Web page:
by Bill O'Donnell and Linda Chandler
"An honest man is the noblest work of God" reads a tombstone in the Alley Cemetery. Cemeteries have much to teach us about the values and lives of those who went before us. Ozark Riverways is dotted with cemeteries, some just family plots of one or two graves, others large affairs where villages and hamlets once were.
A wonderful way to imagine the past is to wander through a graveyard while letting your imagination wander through the mists of time. Mary Lynch was the "sunshine of our home," while another stone tells us that T.M. Ellis' "last rational act was reading 15 Chapter of 1st Corinthians." What are the stories of these early Ozarkers' lives? Some we know from the memories of elder residents, others from old newspapers and books, some we guess about from the tombstones and most we just don't know.
The original Alley Cemetery is located near Horse Camp. Follow the dirt road off of State Route 106 (about 3 miles east of Alley) and turn right at the first intersection. The cemetery is about another mile, on your left. This is the cemetery where John Alley is buried, the man Alley Spring is named after. At one time, a tornado struck the cemetery, scattering the tombstones. Local residents returned the tombstones as best they could to where they belonged. When Senator Danny Staples was a boy, he remembers helping to dig graves there and finding bones already in the spot they had chosen. The cemetery is now considered full.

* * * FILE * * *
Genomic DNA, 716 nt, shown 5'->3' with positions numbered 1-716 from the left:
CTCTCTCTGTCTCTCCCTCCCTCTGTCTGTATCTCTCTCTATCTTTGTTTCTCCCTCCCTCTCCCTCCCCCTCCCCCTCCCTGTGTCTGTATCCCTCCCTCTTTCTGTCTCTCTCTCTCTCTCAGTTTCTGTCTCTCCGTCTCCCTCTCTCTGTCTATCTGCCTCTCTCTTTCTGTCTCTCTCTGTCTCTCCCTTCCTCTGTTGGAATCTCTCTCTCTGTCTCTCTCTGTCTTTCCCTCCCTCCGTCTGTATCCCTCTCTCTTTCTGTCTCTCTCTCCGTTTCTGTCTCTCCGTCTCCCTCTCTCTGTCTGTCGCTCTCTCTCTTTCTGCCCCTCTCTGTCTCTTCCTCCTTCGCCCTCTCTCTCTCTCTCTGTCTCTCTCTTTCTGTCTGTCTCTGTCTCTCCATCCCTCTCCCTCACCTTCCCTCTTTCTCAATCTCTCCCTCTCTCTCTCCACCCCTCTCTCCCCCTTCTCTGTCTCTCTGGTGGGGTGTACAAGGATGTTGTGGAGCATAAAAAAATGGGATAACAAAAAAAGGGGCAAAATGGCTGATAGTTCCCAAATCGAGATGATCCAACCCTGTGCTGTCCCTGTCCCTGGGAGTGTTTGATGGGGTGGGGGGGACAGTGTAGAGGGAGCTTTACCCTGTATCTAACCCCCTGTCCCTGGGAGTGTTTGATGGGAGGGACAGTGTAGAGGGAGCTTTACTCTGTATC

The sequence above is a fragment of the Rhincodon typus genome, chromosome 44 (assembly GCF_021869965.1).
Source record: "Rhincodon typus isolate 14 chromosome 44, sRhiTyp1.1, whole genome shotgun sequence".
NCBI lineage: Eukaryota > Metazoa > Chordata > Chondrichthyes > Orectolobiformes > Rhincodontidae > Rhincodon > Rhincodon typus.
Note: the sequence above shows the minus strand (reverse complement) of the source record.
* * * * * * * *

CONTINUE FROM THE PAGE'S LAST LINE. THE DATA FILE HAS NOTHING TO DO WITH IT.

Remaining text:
Frank Bell is laid to rest in Alley Cemetery. He was a bachelor with a long white beard and everyone called him Uncle Frank. He had gone to California with hopes of finding gold. No one knows if he did or not, but he always seemed to have money. People would go to his cabin to borrow money and he would say "Well, I don't have it today, but if you come back tomorrow I will." When they came back, Frank would have the money. He did not have a bank account and apparently never left his home. After he died, the family that inherited the house searched for the hidden cache. They never told anyone if they had found it or not.
Anna Boyd, age six, and Grace Crider and Cora Birge, both seven, died in a Diphtheria outbreak in 1911. Times were hard on the Ozarks frontier, sanitation was poor, nutrition was often poor and many children died in childhood. Any walk through a cemetery will show tombstones of infants and small children. Imagine for a moment the scene as a family gathers round and lays a beloved child to rest, each person adding the traditional handful of dirt to the grave. A poignant reminder of the benefits of modern life.
The stories are carved in stone and in the memories of community elders. Take a quiet respectful walk through any of the many cemeteries around the area. Ponder their stories and the story you too will one day leave behind.
"His toils are past his work is done,
He fought the fight, the victory won."